The Indian position 

In India, the qualifying criterion stipulated under the amended regulation 2 of the SEBI AIF Regulations, 2012, is based on financial parameters such as annual income and net worth. We believe that such minimum thresholds are in place to protect the investors lacking adequate financial stability from unsuitable investment products. In the case of an individual, Hindu undivided family (HUF), family trust, or sole proprietorship, the requirements to be granted the certificate of accreditation include (a) an annual income of INR 2 crores, or (b) net worth of INR 7.5 crores, with at least INR 3.5 crores being in the form of financial assets, or (c) annual income of INR 1 crore with a minimum net worth of INR 5 crores, out of which at least INR 2.5 crores is in the form of financial assets.  In the case of a body corporate and trust other than a family trust, the minimum net worth required is INR 50 crores.  Further, in the case of a partnership firm, every partner independently must meet the eligibility criteria for accreditation. 

Apart from these parameters, the amended regulations also provide for a deemed accredited investor status to certain specified entities. These deemed accredited investors are not required to obtain certification from the accreditation agency. Prima facie, we see that in the current definition of accredited investors, except for the deemed accredited investors, the eligibility criterion for individuals is based entirely on the monetary thresholds. In our opinion, apart from the quantitative criterion, the knowledge and acumen of the investor must also be considered.  Our opinion finds favour in the proposal made by the  Alternative Investment Policy Advisory Committee (AIPAC) in the AIPAC report 2, wherein a ‘qualitative eligibility test’  based on acumen and knowledge, was recommended in order to make the regime more inclusive. A 15-question test to ascertain the knowledge of the investor was proposed. Such qualitative criterion is explicitly lacking in the current framework, and herein lies the difference in the Indian framework, from that of the other jurisdictions.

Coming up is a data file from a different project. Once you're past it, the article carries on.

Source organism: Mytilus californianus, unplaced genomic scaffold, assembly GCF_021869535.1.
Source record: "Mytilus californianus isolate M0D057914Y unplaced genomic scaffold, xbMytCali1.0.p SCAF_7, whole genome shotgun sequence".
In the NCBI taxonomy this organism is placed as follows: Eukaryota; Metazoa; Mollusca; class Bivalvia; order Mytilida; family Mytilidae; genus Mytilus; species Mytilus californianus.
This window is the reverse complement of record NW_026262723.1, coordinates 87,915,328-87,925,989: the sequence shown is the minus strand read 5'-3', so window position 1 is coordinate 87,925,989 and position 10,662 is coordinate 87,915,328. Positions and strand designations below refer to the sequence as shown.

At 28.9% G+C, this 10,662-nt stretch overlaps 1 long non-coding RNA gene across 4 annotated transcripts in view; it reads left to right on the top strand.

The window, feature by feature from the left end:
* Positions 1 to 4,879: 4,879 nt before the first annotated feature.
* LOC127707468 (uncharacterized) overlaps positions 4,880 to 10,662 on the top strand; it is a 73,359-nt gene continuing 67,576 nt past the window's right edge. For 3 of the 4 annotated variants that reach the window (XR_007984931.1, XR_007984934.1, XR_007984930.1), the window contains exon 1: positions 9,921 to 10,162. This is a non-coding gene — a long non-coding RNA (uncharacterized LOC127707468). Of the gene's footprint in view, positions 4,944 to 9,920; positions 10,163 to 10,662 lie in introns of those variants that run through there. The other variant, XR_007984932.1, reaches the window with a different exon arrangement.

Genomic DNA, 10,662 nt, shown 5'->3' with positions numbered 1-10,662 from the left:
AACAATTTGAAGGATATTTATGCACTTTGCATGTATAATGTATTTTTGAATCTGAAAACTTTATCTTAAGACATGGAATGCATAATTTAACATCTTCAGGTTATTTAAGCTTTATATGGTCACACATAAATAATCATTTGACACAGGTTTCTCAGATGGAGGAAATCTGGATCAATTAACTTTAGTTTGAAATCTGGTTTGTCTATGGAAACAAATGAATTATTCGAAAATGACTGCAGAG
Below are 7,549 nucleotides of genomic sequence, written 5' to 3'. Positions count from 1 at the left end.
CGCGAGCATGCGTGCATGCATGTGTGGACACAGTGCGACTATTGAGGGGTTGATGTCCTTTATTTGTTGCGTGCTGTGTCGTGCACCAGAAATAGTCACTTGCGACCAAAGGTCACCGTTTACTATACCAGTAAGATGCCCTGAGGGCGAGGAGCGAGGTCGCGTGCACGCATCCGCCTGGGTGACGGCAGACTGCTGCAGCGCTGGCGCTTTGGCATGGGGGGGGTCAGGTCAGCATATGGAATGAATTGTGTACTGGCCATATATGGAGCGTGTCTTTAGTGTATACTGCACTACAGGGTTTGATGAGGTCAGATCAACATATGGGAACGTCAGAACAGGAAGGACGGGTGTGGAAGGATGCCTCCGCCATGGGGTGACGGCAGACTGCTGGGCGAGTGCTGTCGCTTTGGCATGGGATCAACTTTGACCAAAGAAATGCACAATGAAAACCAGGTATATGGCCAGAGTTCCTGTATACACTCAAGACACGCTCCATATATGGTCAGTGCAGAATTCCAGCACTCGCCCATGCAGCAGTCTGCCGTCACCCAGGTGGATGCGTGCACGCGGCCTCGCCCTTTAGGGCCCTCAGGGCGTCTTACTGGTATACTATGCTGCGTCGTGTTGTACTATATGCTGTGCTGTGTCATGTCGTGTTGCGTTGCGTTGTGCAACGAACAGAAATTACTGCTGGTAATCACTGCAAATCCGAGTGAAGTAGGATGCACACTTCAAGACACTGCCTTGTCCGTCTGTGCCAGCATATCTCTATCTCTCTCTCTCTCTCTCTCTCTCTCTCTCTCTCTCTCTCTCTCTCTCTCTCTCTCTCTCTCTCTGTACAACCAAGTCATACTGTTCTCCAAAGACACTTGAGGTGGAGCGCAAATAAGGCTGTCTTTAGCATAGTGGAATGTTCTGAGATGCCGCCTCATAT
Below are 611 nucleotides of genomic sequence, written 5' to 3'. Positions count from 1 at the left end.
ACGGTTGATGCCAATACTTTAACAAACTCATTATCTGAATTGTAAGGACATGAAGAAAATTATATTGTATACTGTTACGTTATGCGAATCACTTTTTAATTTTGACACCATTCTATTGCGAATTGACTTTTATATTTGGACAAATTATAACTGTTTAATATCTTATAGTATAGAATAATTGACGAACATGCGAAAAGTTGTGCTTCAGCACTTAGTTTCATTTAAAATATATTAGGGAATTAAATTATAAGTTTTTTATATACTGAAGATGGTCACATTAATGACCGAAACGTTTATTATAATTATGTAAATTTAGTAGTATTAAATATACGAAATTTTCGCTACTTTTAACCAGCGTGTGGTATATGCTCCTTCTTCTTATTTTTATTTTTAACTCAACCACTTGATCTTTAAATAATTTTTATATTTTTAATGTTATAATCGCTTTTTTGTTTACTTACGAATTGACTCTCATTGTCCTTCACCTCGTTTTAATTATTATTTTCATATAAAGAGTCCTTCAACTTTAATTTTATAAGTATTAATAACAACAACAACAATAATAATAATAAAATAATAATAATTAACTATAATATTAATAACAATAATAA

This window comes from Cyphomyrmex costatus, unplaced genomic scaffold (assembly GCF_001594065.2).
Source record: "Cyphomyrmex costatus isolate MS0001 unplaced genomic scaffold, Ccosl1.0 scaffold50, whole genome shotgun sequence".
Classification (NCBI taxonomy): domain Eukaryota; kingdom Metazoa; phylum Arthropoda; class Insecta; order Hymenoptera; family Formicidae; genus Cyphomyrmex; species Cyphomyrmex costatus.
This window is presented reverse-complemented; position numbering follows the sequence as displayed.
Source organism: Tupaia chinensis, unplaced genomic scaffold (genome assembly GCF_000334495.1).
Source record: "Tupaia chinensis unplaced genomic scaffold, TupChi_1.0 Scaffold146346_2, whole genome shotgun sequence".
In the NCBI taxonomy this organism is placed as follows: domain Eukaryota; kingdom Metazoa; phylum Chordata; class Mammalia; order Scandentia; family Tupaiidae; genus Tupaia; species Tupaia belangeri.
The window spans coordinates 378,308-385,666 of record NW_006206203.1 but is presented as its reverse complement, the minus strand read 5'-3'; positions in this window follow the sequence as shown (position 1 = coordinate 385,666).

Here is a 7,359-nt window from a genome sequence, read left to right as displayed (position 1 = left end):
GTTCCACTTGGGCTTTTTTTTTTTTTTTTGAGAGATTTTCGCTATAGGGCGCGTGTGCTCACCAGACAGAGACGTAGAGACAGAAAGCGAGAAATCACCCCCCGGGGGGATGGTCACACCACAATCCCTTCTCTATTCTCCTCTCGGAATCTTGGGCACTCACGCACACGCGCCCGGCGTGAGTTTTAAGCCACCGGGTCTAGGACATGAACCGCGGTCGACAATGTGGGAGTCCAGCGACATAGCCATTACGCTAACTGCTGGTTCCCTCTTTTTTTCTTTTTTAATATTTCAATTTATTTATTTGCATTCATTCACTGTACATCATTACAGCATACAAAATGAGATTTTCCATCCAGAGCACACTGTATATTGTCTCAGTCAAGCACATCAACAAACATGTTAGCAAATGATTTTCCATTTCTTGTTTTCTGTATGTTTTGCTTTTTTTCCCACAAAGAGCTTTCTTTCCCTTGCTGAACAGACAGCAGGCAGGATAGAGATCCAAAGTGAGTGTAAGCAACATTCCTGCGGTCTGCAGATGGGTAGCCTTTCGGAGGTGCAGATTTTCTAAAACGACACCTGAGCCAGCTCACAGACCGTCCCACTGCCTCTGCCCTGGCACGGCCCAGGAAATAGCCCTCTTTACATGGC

The US position 

In the US, the Securities and Exchange Commission (SEC) has modernized the definition of accredited investors through the 2020 amendment of the Securities Act of 1933 (Act), prior to which the definition of accredited investor had hardly changed for over 35 years. Earlier, to qualify as accredited investors, there were only two paths: firstly, the wealth test, and secondly the income test. The income test requires that an accredited investor has had an individual income of at least $200,000 in each of the previous two years, or a minimum of $300,000 combined income with a spouse. The wealth test requires an accredited investor to have a net worth of more than $1 million, excluding the value of the home residence. It is noteworthy that the inclusion of these tests was considered to be a ‘numb and check’ test of an accredited investor’s financial acumen, financial stability, and ability to absorb possible financial losses.